So, by now, I'm sure you've become aware of a rather awful book aimed at children called "Maggie Goes on a Diet". The book depicts a teenaged girl who is bullied for her size and then goes on a diet and becomes thin and popular. While the protaganist is 14, the book's target audience is actually girls as young as 6. The cover depicts fat Maggie holding a dress in front of a mirror with her thin reflection looking back at her.
So, yeah, pretty much a horrible, horrible thing. Its been getting widespread condemnation, which, of course, means even people who think fat people don't deserve respect think this goes too far. The imagery of the cover really struck me for how tactless it is. It reinforces so many notions of there being thin people just waiting to come out of our fat bodies, a cliché which mostly serves to dehumanize fat people. We aren't actual people, just something covering up thin people. While a lot of mainstream critics were blandly attacking the book for not promoting fat stigma the right way, I kind of kept thinking to what happens after the book.
See, most fat people have dieted and lost weight in their lives. Maggie's story is one I've heard time and time again in fat accepting communities. Growing up fat and getting teased. Finally being able to maintain a low weight for some brief period of time before the inevitable swing of weight cycling brings their size up higher than it was to start. Indeed, its a cycle most fat people experience over and over. Maggie's story rings true to many fat people. Its just not the whole story.
So, as I had been dabling with Tumblr, I saw an opportunity for an art project and several weeks ago started posting my own book covers for sequels to Maggie's first story. Starting with "Maggie Gains Back the Weight and Learns to Accept Her Body":
Whether fat haters like it or not, gaining back the weight is next chapter of virtually ever diet success story. Not because Maggie failed or wanted to gain back the weight, but because dieting is a failed system. I did this pretty quickly in Photoshop, but it got a very nice response on Tumblr and I solicited suggestions from folks on Twitter. I got quite a few great ones (many of which I haven't gotten to, yet) of what else Maggie could do to empower herself. @FatandtheIvy had a particular good one which lead to my next Maggie sequel, “Maggie Gets a Master’s Degree in Gender Studies”:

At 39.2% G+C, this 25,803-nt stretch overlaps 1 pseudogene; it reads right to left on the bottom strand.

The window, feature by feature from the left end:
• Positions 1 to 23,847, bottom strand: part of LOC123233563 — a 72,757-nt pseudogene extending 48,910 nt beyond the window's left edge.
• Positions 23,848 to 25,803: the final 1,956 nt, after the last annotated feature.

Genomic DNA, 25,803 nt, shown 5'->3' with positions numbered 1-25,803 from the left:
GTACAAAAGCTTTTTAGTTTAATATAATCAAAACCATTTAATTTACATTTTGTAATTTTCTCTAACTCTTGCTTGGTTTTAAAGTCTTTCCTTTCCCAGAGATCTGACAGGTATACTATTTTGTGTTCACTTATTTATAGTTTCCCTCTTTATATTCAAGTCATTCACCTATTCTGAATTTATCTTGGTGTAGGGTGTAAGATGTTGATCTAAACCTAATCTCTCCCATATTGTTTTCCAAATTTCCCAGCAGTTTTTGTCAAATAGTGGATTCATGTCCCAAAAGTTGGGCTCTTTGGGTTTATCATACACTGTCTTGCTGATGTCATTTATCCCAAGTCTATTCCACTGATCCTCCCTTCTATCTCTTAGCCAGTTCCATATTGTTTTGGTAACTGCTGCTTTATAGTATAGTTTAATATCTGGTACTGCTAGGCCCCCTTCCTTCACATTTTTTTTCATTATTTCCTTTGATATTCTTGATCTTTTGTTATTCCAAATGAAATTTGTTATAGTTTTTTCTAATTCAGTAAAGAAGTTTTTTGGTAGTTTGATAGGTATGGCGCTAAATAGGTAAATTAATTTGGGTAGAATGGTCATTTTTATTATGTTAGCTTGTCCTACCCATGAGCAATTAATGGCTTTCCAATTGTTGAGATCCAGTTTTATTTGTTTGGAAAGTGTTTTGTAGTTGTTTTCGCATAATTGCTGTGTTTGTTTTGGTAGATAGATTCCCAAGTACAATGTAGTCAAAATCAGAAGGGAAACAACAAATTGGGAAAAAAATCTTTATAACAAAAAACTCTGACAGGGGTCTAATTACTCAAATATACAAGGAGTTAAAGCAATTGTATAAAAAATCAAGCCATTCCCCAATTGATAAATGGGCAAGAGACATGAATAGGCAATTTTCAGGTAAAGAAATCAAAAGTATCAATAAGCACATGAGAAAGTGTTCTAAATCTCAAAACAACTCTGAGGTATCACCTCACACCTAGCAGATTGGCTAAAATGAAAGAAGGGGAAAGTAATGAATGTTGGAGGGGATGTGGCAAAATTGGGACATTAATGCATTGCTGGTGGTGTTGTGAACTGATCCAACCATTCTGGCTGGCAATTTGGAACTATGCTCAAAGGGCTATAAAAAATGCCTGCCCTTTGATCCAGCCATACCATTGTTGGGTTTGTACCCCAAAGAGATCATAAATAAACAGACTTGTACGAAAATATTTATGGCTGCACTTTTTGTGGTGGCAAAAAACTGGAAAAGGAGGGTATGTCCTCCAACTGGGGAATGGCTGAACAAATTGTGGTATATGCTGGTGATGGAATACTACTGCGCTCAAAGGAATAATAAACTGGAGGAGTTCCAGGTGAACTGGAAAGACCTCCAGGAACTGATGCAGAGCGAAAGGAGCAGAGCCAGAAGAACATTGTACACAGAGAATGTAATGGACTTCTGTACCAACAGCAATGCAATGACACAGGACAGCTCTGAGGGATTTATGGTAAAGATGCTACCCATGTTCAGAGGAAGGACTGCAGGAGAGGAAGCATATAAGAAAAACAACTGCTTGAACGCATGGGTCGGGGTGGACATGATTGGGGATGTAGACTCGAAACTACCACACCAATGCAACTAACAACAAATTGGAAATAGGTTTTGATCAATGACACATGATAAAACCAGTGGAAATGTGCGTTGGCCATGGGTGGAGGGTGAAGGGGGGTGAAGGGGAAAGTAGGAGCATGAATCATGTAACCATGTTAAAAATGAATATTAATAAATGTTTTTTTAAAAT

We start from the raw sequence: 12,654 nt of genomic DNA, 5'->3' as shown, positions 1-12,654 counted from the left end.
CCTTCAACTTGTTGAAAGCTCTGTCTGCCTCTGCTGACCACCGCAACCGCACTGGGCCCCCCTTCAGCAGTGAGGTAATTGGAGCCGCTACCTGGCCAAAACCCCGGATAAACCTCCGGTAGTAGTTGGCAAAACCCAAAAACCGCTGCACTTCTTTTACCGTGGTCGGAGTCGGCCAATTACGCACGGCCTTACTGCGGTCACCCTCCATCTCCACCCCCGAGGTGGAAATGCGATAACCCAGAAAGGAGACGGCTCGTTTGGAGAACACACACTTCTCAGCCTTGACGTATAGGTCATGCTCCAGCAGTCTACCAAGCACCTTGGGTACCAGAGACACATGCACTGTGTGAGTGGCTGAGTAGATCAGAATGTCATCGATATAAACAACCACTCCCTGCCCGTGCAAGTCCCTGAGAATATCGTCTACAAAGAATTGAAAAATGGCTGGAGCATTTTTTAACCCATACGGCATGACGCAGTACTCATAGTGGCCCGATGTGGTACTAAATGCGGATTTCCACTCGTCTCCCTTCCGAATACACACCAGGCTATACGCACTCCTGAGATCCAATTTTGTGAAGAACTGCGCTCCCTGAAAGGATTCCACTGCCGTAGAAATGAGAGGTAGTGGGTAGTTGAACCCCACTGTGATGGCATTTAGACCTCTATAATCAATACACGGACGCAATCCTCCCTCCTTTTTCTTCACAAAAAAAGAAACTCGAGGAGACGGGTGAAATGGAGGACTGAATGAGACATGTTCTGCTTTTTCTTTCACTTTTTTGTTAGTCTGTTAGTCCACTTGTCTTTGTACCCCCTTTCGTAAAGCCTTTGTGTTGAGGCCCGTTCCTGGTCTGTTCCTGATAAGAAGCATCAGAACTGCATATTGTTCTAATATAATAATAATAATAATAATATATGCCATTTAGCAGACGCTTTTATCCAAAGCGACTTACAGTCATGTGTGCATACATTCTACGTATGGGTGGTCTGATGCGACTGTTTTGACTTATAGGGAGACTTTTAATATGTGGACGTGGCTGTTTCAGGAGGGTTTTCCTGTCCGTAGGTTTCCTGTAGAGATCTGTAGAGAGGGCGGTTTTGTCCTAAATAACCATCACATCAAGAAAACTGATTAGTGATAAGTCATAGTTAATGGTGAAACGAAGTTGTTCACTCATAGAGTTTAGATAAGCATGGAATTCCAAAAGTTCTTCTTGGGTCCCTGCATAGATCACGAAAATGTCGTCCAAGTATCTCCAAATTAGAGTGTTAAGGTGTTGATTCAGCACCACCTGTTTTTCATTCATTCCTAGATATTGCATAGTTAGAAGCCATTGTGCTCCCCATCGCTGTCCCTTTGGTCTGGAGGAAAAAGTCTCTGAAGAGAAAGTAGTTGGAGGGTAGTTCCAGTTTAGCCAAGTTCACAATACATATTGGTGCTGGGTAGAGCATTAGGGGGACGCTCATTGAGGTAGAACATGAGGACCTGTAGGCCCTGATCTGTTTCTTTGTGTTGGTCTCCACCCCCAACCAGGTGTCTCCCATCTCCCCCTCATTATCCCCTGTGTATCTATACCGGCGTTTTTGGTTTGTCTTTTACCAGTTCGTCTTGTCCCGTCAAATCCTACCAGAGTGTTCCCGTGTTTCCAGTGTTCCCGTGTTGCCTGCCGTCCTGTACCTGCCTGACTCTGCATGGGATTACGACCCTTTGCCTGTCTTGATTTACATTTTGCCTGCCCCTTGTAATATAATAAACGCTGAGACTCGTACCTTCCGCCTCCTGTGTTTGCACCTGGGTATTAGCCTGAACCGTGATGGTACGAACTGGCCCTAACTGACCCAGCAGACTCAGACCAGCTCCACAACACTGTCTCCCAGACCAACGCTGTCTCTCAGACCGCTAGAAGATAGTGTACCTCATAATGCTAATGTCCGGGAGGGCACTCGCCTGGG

As I continued making these, I've tried to avoid putting too much baggage on Maggie. She's really meant to be an "every fat woman", so I want people to feel free to envision her whatever they like. As far as I'm concerned, she's female presenting, relatively fair-skinned, and has red hair either by nature or design. Anything else, feel free to imagine. She can be cis or trans. She may be queer or straight or ace. I try not to even think of her as necessarily white, though I presume that was her original creator's intention. She's not pale, after all. I've known people of Latin America, Middle-Eastern, and Asian decent with similar coloring. I've clearly decided that Maggie is not bound by her original creator's intentions and I'm trying to recognize that she need not be bound by my own, either. Maggie is all about possibilities and the possibilities available to fat people are far more numerous than we are often led to believe. Yes, Maggie went on a diet. That just gives her something in common with nearly every fat activist out there. She, like every other fat person, deserved more than for that to be the whole of her story.
So, because not everyone follows me on Tumblr or Twitter, here are the continuing adventures of Maggie as she subverts her diet propaganda roots and empowers herself:
“Maggie Joins a Roller Derby League”
“Maggie Learns to Belly Dance”
“Maggie Goes to Re/Dress NYC”
"Maggie Joins a Punk Rock Band"
"Maggie Protests Fat Stigma"
More, surely, to come. You can follow me on Tumblr for updates.